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2009-09-25 #1

Created by arte. Last edited by arte, 4 years and 206 days ago. Viewed 4,803 times. #6
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NoSQL : MongoDB performance testing (part 1: insert)…

The >>twimpact.com project currently uses a >>PostgreSQL. This is all well, except that it does not scale too well in our environment. Removing some indexes actually improved the performance but I can foresee that the amount of data coming in will slow the application down again.

That is a reason I am looking at non-SQL alternatives. The list includes >>redis, the >>Cassandra Project and >>MongoDB.

I do admit, I only looked shortly at redis, but this is due to the fact that it is a very simple key/value store and we do need some query functionality. Some playing with Cassandra and the Java driver was awkward and in the end I had MongoDB up and running in no time.

The setup is as follows:

  • 4GB MacBook, 2.4Ghz Intel Core 2 Duo, slow disk
  • MongoDB: mongodb-osx-x86_64-2009-09-19
  • (i had to work in parallel, so there might be some swapping)
Currently the database on a remote server has about 38.000.000 tweets stored. At the start of my testing it contained about 35.000.000. The procedure to do the insert test was to copy over batches of 10.000 tweets like the following pseudo code shows:

// initialize MongoDB (started with a complete new one for each test)
def db = new Mongo("twimpact")
DBCollection coll = db.getCollection("twimpact");
// coll.createIndex(new BasicDBObject("retweet_id", 1)) // long index
// coll.createIndex(new BasicDBObject("from_user", 1))  // short string index

def offset = 0 def limit = 10000 def rowCount = sql.count("tweets")

while(offset < rowCount) { // get batch of tweets form PostgreSQL server def data = sql.rows("SELECT * FROM tweets OFFSET ${offset} LIMIT ${limit}") // convert each row into a document and insert data.each { row -> BasicDBObject info = new BasicDBObject(); row.each { key, value -> info.put(key, value); } coll.insert(info); } offset += data.size() }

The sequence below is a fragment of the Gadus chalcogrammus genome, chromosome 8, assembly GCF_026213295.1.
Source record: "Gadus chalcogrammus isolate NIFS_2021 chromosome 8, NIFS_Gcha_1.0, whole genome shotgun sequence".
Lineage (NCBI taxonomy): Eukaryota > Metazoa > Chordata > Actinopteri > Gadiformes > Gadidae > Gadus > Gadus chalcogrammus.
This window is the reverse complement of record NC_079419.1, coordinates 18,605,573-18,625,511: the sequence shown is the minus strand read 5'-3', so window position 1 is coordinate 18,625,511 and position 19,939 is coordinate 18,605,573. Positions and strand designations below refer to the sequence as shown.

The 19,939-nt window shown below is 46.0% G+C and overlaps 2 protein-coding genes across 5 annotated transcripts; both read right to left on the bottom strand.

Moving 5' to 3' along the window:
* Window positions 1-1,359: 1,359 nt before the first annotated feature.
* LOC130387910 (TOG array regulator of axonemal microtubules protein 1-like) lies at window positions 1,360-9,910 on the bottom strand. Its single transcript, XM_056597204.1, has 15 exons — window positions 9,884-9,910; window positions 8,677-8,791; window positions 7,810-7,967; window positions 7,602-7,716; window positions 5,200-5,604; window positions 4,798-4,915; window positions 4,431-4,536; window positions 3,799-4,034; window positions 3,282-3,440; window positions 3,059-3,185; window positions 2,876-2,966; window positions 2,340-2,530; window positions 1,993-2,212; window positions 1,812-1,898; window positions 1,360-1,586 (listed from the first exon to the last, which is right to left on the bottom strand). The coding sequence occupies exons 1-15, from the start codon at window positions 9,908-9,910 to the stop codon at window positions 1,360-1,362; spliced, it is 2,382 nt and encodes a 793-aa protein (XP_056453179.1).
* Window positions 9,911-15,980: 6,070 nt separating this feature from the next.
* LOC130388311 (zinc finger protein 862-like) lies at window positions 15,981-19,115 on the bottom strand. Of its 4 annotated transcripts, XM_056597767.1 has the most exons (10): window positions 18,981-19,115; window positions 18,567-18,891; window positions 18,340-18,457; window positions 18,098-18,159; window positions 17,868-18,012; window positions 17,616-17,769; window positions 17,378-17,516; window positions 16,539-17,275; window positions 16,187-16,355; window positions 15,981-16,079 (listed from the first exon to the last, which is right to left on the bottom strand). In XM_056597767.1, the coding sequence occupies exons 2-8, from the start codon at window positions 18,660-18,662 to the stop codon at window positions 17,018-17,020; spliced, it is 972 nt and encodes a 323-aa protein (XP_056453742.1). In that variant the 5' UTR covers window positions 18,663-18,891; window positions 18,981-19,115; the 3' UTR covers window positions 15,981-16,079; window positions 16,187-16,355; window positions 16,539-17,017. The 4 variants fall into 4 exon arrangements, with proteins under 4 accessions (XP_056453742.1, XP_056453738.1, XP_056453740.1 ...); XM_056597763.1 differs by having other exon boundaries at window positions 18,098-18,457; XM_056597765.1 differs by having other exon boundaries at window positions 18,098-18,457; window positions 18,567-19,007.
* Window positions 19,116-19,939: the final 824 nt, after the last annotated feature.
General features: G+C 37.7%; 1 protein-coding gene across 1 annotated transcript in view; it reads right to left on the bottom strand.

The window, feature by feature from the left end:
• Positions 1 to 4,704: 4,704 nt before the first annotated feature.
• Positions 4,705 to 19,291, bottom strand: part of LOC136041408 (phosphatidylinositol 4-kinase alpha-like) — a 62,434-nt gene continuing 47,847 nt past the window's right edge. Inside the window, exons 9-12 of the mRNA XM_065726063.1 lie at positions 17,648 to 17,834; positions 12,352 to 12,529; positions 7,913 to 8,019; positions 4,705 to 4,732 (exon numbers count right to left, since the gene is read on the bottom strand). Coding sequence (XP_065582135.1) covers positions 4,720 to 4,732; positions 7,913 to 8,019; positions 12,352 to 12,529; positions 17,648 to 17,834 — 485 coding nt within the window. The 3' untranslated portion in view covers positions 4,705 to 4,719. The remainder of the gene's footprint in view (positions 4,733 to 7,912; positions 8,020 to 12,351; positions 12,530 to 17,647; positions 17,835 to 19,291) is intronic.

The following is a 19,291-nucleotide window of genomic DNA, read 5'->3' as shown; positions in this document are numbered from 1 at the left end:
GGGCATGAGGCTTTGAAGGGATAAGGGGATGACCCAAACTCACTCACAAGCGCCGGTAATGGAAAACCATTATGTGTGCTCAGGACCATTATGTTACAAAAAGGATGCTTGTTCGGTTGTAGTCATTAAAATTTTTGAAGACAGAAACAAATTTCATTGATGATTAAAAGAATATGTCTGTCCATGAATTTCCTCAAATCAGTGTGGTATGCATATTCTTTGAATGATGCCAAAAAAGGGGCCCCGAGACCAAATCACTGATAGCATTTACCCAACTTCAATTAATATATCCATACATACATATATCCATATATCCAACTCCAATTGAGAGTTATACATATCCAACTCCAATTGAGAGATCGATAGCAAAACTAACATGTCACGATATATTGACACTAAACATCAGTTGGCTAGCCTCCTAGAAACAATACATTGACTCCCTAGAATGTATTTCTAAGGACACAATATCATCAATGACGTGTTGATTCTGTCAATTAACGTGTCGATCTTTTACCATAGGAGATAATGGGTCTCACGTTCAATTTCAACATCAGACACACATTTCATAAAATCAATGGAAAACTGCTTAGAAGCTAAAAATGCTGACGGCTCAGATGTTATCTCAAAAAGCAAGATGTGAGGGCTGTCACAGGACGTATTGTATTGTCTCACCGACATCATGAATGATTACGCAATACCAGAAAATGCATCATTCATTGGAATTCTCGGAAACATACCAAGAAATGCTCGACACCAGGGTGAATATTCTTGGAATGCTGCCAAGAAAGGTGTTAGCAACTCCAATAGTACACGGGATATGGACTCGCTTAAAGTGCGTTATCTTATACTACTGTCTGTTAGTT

The time was taken for requesting the data from the SQL data (not shown in the graphs) and for the row loop. In case of the bulk insert test the row loop first stored 5000 new documents in a pre-allocated array and then inserted them:

  DBObject[] bulk = DBObject[5000]
  … loop …
  // two times as 10000 was too big for the driver

The documents we created were not that big, but have some real-world importance to use with their structure. They might be changed to adapt to the non-schema world though. Here is a good example:

  "id": 3551935825,
  "user_id": 1657468,
  "retweet_id": 15965974 ,
  "from_user": "thinkberg", 
  "from_user_id": 6190551, 
  "to_user": null , 
  "to_user_id": null, 
  "text": "RT @Neurotechnology interesting post, RT @chris23 Augmented Reality Meets Brain-Computer Interface >>http://bit.ly/3fg9OG", 
  "iso_language_code": "en", 
  "source": "<a href=">>http://adium.im" rel="nofollow">Adium</a>", 
  "created_at": "Wed Aug 26 2009 06:49:09 GMT+0200 (CEST)",
  "updated_at": "Wed Aug 26 2009 06:50:11 GMT+0200 (CEST)",
  "version": 0,
  "retweet_user_id": null

And now for the results. Just like expected there is a downgrade in performance as soon as a certain size of the database is reached. MongoDB took about 2.8GB of my RAM and had to create new data files during the process.


The first insert test did not create or update any index so there is a sustained performance over the whole time. There are remarkable dips which probably happened whenever I unlocked the laptop or switched from one application to another.

Looking at the insert with a number (long) index it appears that the performance degrades slightly and stabilizes shortly after about 20.000.000 inserts. I guess this might be the point where RAM shortness comes into play as you can see similar behavior in the string and bulk/string index tests.

A dramatic performance boost had the bulk inserting. Unfortunately I had to insert each batch in two bulks of 5.000 tweets each as the driver reported that the object was too big" when using an array of 10.000 tweets. While single inserts stabilize around 1000 tweets/s at the end, the bulk insert still reached about 1500-2000 tweets/s.

Looking at where the insert performance started and where it ended might let you conclude that this is going to be slow, but from my experience with a much smaller PostgreSQL database (~4.000.000 tweets) on this laptop I am impressed. Being able to insert around 1000 tweets/s is way faster than what we experience with the current system at >>twimpact.com where we accumulate an analyzer backlog. Given the fact that this test was performed on my laptop and not a production system it is to be expected that the reality looks much better :-)

But inserting is not all, even though this is what we do a lot. Next I am going to take the database and do some query testing to see whether it fits our needs.

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